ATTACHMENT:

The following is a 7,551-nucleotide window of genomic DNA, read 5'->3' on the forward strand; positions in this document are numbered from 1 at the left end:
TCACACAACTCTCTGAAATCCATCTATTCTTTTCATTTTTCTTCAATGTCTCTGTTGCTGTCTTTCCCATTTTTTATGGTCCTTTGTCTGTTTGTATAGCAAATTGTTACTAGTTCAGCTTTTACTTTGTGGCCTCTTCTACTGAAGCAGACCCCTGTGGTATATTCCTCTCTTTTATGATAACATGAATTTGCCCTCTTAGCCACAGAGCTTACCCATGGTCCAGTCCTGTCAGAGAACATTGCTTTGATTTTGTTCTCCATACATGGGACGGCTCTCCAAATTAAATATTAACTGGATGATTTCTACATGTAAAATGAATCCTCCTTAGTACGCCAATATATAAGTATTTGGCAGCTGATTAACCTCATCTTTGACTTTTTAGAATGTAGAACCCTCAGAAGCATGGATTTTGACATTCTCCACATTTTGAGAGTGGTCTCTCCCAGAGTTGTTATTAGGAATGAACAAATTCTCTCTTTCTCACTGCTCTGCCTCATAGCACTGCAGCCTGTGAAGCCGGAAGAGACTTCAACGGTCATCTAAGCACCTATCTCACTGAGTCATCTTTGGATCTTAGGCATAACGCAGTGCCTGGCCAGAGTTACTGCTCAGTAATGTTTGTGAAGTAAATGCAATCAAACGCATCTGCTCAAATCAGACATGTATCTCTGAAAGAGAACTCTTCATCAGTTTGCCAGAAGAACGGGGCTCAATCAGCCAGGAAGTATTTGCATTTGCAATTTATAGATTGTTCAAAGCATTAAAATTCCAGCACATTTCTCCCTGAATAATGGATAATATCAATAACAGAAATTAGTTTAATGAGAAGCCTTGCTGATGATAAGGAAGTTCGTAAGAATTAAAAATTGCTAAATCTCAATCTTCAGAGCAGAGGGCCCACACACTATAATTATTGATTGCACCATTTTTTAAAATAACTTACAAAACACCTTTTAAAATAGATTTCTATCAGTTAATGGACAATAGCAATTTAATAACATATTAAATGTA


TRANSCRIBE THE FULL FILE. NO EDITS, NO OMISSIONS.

The following is a 7,551-nucleotide window of genomic DNA, read 5'->3' on the forward strand; positions in this document are numbered from 1 at the left end:
TCACACAACTCTCTGAAATCCATCTATTCTTTTCATTTTTCTTCAATGTCTCTGTTGCTGTCTTTCCCATTTTTTATGGTCCTTTGTCTGTTTGTATAGCAAATTGTTACTAGTTCAGCTTTTACTTTGTGGCCTCTTCTACTGAAGCAGACCCCTGTGGTATATTCCTCTCTTTTATGATAACATGAATTTGCCCTCTTAGCCACAGAGCTTACCCATGGTCCAGTCCTGTCAGAGAACATTGCTTTGATTTTGTTCTCCATACATGGGACGGCTCTCCAAATTAAATATTAACTGGATGATTTCTACATGTAAAATGAATCCTCCTTAGTACGCCAATATATAAGTATTTGGCAGCTGATTAACCTCATCTTTGACTTTTTAGAATGTAGAACCCTCAGAAGCATGGATTTTGACATTCTCCACATTTTGAGAGTGGTCTCTCCCAGAGTTGTTATTAGGAATGAACAAATTCTCTCTTTCTCACTGCTCTGCCTCATAGCACTGCAGCCTGTGAAGCCGGAAGAGACTTCAACGGTCATCTAAGCACCTATCTCACTGAGTCATCTTTGGATCTTAGGCATAACGCAGTGCCTGGCCAGAGTTACTGCTCAGTAATGTTTGTGAAGTAAATGCAATCAAACGCATCTGCTCAAATCAGACATGTATCTCTGAAAGAGAACTCTTCATCAGTTTGCCAGAAGAACGGGGCTCAATCAGCCAGGAAGTATTTGCATTTGCAATTTATAGATTGTTCAAAGCATTAAAATTCCAGCACATTTCTCCCTGAATAATGGATAATATCAATAACAGAAATTAGTTTAATGAGAAGCCTTGCTGATGATAAGGAAGTTCGTAAGAATTAAAAATTGCTAAATCTCAATCTTCAGAGCAGAGGGCCCACACACTATAATTATTGATTGCACCATTTTTTAAAATAACTTACAAAACACCTTTTAAAATAGATTTCTATCAGTTAATGGACAATAGCAATTTAATAACATATTAAATGTA